Post’s Pete in pole position
Peter Finn, Roscommon native and reporter for the Washington Post, is being assigned to head up the Post’s bureau in the Polish capital, Warsaw. Finn is one of the select club of Irish-born hacks working for a major American daily. His elevation to foreign-based correspondent was clearly a sweet enough deal to lure him away from the exotic temptations of northeastern Virginia, the Beltway, etc. Call it a suitable, er, Warsaw pact.
Terry George’s Nam ain’t his Waterloo
The reviews came in for Terry George’s small screen adaptation of the Neil Sheehan Vietnam book classic “A Bright Shining Lie” and they went one way and the next. The New York Times gave the HBO film a mixed response while the New York Post positively raved about it. “IF” will go more with the Post on this one. George did a good job considering that he had to cram two enormous stories – one man’s extraordinary life and the Vietnam debacle – into two measly hours.
Sure, if you have read the book the film has an air of highlights about it, but George did largely succeed in getting the issues, contradictions, absurdities and obscenities of the war across to viewers in more or less good order.
The film definitely improved as it went along and there was a sense that minus some of the picket fence scenes back in America, the entire exercise would have been veering towards outstanding. As it turned out, the film was flawed but by no means that flawed. George’s directing horizons are clearly expanding. If you missed Sunday’s HBO premiere, definitely keep an eye out for repeats.
No match for “Rugrats”
“IF” settled down before the telly on the evening of the referendum to watch C-Span’s live feed of the RTE current affairs show, “Primetime.” As it transpired, the only thing particularly live was the electricity that powered the feed. Primetime was more like “Primtime,” as a succession of political and journalistic hacks, pollsters, political scientists and pundits in suits – all but one of them men – were wheeled into RTE’s Dublin and Belfast studios to wrestle with the enormousness of the occasion and the pearls derived from exit polls. In the end, it was a damp squib. Chinese TV in the days of Mao would have been like this.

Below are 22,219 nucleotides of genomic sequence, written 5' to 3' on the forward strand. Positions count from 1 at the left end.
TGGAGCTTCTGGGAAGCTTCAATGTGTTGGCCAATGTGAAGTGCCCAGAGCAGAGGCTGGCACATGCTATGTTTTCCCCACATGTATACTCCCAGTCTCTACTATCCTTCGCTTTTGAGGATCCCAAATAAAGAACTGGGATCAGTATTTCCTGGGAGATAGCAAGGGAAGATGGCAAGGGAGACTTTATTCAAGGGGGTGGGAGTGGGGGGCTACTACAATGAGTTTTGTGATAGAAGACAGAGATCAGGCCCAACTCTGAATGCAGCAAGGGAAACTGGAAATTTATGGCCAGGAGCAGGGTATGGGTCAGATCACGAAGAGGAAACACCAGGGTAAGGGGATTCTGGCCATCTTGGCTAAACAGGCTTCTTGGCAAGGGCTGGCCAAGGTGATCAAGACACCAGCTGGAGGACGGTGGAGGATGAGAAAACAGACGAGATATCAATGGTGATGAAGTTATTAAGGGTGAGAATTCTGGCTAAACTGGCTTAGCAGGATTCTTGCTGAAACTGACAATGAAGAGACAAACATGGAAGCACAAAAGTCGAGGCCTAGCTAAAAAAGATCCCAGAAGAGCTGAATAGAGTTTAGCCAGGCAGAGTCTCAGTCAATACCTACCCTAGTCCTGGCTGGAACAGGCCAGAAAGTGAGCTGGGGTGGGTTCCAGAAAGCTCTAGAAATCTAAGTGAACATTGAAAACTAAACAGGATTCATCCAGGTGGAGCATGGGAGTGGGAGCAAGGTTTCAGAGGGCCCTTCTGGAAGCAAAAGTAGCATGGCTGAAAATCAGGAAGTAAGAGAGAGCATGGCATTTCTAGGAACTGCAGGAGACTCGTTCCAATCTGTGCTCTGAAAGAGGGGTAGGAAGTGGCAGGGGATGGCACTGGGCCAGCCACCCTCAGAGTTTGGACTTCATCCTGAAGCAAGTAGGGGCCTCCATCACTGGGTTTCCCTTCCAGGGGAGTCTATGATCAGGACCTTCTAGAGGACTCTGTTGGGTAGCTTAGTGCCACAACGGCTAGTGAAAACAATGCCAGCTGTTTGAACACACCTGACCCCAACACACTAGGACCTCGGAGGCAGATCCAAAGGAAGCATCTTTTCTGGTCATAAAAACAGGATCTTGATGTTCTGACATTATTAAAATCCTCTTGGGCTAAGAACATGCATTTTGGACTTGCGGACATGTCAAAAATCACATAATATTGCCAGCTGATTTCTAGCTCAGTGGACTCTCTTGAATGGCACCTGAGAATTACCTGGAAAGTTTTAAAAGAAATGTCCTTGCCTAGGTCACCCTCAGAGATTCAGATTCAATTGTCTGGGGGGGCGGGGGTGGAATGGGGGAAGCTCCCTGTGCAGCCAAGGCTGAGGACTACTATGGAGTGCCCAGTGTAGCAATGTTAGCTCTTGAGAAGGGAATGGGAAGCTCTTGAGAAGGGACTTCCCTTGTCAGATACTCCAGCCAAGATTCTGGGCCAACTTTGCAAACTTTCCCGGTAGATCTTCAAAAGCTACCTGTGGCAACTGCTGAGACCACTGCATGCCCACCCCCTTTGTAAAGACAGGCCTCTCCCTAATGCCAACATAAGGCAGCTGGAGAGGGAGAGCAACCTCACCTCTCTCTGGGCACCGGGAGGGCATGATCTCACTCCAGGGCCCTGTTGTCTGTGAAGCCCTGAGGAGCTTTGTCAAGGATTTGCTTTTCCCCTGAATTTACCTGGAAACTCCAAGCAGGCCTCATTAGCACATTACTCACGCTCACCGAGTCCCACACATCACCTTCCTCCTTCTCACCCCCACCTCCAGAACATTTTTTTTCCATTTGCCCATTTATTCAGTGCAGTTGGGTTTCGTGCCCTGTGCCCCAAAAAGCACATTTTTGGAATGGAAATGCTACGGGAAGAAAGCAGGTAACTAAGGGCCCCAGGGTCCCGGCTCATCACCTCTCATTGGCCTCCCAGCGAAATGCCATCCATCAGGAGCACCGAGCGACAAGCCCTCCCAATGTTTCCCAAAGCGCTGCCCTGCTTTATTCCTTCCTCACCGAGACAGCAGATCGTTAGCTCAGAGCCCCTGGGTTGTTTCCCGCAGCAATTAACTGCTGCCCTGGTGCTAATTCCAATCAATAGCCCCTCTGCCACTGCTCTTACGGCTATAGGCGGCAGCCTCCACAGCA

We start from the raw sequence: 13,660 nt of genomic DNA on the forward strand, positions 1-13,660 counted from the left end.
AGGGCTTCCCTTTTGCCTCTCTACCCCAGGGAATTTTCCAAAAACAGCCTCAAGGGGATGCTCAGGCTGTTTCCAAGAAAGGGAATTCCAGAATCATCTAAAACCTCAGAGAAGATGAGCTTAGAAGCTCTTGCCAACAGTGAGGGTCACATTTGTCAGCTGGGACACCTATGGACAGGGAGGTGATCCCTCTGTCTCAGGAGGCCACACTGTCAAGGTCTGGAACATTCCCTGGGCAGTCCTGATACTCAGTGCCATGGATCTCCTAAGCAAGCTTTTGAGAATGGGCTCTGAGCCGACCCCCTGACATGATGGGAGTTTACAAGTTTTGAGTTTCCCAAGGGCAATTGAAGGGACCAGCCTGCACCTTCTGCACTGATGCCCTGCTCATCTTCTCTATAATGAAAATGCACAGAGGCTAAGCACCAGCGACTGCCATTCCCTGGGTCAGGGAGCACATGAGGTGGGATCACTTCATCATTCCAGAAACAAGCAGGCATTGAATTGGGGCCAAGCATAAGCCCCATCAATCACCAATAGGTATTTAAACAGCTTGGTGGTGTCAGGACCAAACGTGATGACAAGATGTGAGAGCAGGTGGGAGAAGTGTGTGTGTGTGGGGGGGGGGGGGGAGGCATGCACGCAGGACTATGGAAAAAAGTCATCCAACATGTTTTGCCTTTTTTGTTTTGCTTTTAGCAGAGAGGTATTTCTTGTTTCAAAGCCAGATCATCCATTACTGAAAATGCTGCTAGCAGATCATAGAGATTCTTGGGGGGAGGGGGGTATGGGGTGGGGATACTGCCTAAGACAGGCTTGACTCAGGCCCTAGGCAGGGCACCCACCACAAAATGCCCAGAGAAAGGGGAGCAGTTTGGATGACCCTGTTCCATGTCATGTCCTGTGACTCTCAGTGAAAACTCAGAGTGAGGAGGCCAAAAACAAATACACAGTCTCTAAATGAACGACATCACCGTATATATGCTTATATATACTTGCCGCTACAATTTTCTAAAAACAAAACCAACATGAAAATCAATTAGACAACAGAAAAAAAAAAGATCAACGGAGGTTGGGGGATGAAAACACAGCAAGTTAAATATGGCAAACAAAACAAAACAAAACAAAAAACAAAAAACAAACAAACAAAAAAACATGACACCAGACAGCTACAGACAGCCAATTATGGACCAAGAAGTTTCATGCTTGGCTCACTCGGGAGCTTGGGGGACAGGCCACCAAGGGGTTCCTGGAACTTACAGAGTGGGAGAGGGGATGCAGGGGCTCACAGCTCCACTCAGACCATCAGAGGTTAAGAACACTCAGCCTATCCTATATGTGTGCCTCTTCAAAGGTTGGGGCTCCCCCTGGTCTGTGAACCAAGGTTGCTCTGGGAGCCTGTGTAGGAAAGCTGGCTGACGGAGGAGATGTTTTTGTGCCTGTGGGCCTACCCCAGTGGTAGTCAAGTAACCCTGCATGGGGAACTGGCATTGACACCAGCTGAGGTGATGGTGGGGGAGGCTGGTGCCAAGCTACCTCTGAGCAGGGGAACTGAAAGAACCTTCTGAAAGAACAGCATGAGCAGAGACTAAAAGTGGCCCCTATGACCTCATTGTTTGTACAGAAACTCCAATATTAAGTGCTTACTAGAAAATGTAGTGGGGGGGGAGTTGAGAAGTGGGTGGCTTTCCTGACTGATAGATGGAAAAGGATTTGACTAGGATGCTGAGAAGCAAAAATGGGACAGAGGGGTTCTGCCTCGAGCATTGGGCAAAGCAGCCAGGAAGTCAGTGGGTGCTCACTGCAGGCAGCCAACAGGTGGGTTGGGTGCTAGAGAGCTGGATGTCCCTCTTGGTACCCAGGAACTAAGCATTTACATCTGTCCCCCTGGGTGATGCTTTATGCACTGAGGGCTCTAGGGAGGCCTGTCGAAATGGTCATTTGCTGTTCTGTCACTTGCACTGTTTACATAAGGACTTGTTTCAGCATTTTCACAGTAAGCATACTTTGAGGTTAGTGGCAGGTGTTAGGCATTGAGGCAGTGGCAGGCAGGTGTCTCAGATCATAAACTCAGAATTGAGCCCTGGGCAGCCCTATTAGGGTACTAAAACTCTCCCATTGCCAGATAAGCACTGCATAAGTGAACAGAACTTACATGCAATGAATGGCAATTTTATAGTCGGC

“IF” is no fan of Conor Cruise O’Brien, but if ever a dissenting voice or two was needed it was now. As it was, the only guest singing out of the chorus line was a man from the DUP named Sinclair McAllister and by DUP standards Sinclair was low key and reasonable. As the show groaned on, the only excitement came from presenter John Bowman’s traffic-stopping tie and the almost bordello-like pink walls in the Belfast studio where presenter Miriam O’Callaghan was doing her best to make it all sound, well, live.
By show’s end viewer’s were being treated to exit poll “nuggets” by Bowman. It was fast approaching the point of “exit polls reveal that 12 percent of Protestants who voted ‘no’ keep ferrets.” It was time to zap over to “Rugrats.”